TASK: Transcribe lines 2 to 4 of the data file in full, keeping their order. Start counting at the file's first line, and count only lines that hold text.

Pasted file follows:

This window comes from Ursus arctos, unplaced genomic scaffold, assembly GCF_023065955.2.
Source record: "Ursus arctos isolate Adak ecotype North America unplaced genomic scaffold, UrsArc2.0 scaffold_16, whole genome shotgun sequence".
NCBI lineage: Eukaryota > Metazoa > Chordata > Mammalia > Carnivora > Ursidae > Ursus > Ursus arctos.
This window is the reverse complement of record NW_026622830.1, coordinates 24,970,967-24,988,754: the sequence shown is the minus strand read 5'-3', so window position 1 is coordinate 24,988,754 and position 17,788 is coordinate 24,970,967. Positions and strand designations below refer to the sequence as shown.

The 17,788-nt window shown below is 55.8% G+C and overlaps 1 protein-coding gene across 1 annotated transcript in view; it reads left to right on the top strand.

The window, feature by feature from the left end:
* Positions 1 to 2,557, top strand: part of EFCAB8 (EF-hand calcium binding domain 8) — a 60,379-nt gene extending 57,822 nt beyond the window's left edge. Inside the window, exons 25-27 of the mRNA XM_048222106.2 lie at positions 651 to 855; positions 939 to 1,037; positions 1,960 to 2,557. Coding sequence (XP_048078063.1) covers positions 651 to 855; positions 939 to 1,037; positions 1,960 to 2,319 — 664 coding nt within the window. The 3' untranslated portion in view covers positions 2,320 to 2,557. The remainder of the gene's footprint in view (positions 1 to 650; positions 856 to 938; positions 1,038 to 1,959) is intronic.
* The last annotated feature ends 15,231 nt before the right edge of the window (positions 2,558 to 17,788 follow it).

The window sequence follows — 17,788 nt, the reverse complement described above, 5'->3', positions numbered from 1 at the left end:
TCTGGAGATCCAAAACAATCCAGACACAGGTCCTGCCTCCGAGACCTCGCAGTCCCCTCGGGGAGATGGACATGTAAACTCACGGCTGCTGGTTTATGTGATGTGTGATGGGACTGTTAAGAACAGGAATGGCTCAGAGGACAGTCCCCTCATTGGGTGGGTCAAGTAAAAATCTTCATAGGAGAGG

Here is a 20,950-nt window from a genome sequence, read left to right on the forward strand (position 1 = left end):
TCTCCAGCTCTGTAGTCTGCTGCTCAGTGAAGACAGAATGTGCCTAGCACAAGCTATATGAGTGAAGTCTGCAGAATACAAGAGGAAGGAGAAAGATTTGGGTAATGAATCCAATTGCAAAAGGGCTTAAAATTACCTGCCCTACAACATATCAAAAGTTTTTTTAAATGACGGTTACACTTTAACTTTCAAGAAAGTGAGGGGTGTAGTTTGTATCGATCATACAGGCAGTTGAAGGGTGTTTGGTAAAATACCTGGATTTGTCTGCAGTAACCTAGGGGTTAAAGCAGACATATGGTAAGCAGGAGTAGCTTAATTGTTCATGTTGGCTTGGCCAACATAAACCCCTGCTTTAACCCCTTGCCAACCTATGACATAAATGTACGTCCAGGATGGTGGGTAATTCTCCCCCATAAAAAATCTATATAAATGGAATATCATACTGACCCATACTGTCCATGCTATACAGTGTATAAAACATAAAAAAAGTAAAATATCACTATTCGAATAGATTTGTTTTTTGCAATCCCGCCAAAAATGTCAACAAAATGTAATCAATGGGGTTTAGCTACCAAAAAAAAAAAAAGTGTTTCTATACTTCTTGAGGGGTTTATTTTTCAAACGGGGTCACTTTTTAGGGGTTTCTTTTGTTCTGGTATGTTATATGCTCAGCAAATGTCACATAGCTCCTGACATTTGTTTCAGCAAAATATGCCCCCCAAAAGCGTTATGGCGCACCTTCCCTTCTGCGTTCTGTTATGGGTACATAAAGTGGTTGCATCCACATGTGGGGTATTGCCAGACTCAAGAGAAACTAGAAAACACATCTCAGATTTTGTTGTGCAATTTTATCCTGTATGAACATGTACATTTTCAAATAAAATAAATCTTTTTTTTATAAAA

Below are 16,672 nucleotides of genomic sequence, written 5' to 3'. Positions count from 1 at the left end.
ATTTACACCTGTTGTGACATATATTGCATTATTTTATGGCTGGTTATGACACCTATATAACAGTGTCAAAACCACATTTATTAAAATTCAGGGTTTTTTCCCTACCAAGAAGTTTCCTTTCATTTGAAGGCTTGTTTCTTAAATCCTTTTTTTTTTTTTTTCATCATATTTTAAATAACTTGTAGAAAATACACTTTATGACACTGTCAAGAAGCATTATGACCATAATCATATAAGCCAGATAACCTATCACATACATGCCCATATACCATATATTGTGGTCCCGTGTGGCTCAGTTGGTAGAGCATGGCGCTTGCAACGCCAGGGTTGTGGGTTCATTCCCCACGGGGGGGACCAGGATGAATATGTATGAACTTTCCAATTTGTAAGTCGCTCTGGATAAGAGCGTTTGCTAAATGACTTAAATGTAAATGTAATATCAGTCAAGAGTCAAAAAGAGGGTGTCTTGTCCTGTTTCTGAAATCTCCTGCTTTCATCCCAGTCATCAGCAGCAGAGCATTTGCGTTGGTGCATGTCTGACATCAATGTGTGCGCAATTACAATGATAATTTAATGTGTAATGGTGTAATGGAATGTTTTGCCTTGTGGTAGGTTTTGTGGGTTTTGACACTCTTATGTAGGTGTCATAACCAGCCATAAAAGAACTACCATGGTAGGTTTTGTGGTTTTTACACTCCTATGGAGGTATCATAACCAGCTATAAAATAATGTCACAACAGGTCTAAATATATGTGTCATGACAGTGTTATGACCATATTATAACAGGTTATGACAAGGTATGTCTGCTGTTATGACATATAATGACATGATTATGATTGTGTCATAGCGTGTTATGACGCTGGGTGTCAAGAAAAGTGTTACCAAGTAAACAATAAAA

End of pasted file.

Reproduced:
Source record: "Ursus arctos isolate Adak ecotype North America unplaced genomic scaffold, UrsArc2.0 scaffold_16, whole genome shotgun sequence".
NCBI lineage: Eukaryota > Metazoa > Chordata > Mammalia > Carnivora > Ursidae > Ursus > Ursus arctos.
This window is the reverse complement of record NW_026622830.1, coordinates 24,970,967-24,988,754: the sequence shown is the minus strand read 5'-3', so window position 1 is coordinate 24,988,754 and position 17,788 is coordinate 24,970,967. Positions and strand designations below refer to the sequence as shown.